By the term “detectable moiety” is meant, for the purposes of the specification or claims, a label molecule (isotopic or non-isotopic) which is incorporated indirectly or directly into an oligonucleotide, wherein the label molecule facilitates the detection of the oligonucleotide in which it is incorporated, for example when the oligonucleotide is hybridized to amplified gene polymorphisms sequences. Thus, “detectable moiety” is used synonymously with “label molecule”. Synthesis of oligonucleotides can be accomplished by any one of several methods known to those skilled in the art. Label molecules, known to those skilled in the art as being useful for detection, include chemiluminescent or fluorescent molecules. Various fluorescent molecules are known in the art which are suitable for use to label a nucleic acid for the method of the present invention. The protocol for such incorporation may vary depending upon the fluorescent molecule used. Such protocols are known in the art for the respective fluorescent molecule.

“DNA amplification” as used herein refers to any process that increases the number of copies of a specific DNA sequence by enzymatically amplifying the nucleic acid sequence. A variety of processes are known. One of the most commonly used is the polymerase chain reaction (PCR) process of Mullis as described in U.S. Pat. Nos. 4,683,195 and 4,683,202. PCR involves the use of a thermostable DNA polymerase, known sequences as primers, and heating cycles, which separate the replicating deoxyribonucleic acid (DNA), strands and exponentially amplify a gene of interest. Any type of PCR, such as quantitative PCR, RT-PCR, hot start PCR, LAPCR, multiplex PCR, touchdown PCR, etc., may be used. Advantageously, real-time PCR is used. In general, the PCR amplification process involves a cyclic enzymatic chain reaction for preparing exponential quantities of a specific nucleic acid sequence. It requires a small amount of a sequence to initiate the chain reaction and oligonucleotide primers that will hybridize to the sequence. In PCR the primers are annealed to denatured nucleic acid followed by extension with an inducing agent (enzyme) and nucleotides. This results in newly synthesized extension products. Because these newly synthesized sequences become templates for the primers, repeated cycles of denaturing, primer annealing, and extension results in exponential accumulation of the specific sequence being amplified. The extension product of the chain reaction will be a discrete nucleic acid duplex with a termini corresponding to the ends of the specific primers employed.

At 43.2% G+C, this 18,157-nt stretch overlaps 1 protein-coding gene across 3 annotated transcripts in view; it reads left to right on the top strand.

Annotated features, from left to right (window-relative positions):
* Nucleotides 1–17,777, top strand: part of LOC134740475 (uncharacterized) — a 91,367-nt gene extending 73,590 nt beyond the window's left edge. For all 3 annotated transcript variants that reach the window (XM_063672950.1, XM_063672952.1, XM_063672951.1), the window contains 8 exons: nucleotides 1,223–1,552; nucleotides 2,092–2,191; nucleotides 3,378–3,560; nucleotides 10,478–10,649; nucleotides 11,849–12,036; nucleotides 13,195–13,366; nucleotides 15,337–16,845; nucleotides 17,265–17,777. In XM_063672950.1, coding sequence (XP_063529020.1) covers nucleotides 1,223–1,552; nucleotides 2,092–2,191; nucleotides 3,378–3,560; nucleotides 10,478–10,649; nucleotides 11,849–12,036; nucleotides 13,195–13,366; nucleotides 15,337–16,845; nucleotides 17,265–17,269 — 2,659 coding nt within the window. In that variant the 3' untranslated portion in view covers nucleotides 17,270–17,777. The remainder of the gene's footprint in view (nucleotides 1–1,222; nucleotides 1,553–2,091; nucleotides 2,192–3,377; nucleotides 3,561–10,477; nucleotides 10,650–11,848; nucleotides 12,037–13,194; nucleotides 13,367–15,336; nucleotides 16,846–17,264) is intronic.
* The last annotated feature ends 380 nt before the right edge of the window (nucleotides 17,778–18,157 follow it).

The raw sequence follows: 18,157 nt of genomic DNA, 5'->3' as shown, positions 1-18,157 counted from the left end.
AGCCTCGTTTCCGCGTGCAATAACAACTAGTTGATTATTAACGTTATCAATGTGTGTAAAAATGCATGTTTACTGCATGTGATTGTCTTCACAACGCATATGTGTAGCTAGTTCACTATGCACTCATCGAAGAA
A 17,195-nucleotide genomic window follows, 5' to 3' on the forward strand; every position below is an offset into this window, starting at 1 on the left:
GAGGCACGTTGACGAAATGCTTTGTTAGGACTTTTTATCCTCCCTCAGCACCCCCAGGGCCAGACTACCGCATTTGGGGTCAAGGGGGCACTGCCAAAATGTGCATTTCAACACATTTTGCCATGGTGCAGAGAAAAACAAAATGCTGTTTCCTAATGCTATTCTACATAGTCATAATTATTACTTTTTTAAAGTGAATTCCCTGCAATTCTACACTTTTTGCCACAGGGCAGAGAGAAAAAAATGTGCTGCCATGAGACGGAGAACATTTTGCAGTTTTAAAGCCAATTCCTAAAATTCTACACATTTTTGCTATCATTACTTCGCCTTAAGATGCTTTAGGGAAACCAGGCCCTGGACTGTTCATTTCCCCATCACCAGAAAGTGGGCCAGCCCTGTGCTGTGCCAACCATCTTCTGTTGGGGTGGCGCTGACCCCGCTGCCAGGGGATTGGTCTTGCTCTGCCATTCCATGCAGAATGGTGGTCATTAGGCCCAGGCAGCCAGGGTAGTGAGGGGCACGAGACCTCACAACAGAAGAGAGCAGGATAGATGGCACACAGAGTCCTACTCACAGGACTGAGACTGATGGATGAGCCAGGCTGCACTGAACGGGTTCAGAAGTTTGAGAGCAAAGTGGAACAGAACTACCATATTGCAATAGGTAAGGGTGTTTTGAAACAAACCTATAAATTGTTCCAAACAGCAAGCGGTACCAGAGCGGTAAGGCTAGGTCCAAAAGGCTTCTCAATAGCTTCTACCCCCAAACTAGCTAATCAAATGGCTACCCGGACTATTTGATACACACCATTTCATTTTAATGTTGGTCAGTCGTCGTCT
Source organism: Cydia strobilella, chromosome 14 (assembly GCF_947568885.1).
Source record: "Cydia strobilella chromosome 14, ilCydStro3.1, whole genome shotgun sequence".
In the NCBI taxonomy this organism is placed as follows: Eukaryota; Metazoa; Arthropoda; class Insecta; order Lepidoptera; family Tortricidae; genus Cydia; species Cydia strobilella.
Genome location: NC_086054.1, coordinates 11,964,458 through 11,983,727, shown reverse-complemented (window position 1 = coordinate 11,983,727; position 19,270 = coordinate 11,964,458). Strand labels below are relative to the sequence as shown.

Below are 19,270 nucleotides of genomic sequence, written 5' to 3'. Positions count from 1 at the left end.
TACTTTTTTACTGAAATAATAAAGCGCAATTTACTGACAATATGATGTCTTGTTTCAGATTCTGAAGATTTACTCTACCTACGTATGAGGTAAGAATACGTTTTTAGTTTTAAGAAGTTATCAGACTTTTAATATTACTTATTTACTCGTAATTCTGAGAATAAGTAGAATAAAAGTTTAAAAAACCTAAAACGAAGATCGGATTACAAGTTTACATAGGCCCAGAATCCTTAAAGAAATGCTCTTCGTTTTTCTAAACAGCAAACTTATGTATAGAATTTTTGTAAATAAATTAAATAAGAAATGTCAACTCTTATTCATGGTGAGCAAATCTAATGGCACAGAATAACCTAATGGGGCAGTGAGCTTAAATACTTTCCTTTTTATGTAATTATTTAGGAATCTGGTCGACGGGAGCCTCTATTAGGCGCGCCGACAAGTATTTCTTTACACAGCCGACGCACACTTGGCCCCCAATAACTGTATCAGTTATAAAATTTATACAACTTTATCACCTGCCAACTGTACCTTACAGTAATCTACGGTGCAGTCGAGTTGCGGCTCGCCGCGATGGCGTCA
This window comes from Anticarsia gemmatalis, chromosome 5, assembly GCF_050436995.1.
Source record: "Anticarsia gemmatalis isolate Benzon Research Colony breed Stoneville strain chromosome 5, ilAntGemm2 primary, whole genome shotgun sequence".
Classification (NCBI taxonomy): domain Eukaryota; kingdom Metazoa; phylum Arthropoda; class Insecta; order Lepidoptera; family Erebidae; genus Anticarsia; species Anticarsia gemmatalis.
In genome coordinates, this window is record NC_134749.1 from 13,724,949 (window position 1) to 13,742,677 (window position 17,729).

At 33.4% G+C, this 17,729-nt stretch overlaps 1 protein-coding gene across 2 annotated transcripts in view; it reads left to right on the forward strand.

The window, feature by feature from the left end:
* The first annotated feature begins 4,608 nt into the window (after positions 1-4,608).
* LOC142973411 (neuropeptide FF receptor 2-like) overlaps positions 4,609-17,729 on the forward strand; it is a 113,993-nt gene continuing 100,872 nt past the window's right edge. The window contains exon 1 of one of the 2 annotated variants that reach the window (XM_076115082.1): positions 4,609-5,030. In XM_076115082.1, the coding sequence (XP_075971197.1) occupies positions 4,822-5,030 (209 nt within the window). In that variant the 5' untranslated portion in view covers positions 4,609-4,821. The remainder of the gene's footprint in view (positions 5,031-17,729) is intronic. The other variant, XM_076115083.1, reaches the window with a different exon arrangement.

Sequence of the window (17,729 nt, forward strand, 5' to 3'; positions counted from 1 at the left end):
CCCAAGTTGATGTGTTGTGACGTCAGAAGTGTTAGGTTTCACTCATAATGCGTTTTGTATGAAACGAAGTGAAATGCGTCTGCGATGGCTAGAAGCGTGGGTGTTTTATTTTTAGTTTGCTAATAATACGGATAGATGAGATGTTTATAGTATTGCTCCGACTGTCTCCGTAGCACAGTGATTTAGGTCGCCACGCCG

By the terms “enzymatically amplify” or “amplify” is meant, for the purposes of the specification or claims, DNA amplification, i.e., a process by which nucleic acid sequences are amplified in number. There are several means for enzymatically amplifying nucleic acid sequences. Currently the most commonly used method is the polymerase chain reaction (PCR). Other amplification methods include LCR (ligase chain reaction) which utilizes DNA ligase, and a probe consisting of two halves of a DNA segment that is complementary to the sequence of the DNA to be amplified, enzyme QB replicase and a ribonucleic acid (RNA) sequence template attached to a probe complementary to the DNA to be copied which is used to make a DNA template for exponential production of complementary RNA; strand displacement amplification (SDA); Qβ replicase amplification (QβBRA); self-sustained replication (3SR); and NASBA (nucleic acid sequence-based amplification), which can be performed on RNA or DNA as the nucleic acid sequence to be amplified.

A “fragment” of a molecule such as a protein or nucleic acid is meant to refer to any portion of the amino acid or nucleotide genetic sequence.

As used herein, the term “genome” refers to all the genetic material in the chromosomes of a particular organism. Its size is generally given as its total number of base pairs. Within the genome, the term “gene” refers to an ordered sequence of nucleotides located in a particular position on a particular chromosome that encodes a specific functional product (e.g., a protein or RNA molecule). In general, an animal's genetic characteristics, as defined by the nucleotide sequence of its genome, are known as its “genotype,” while the animal's physical traits are described as its “phenotype.”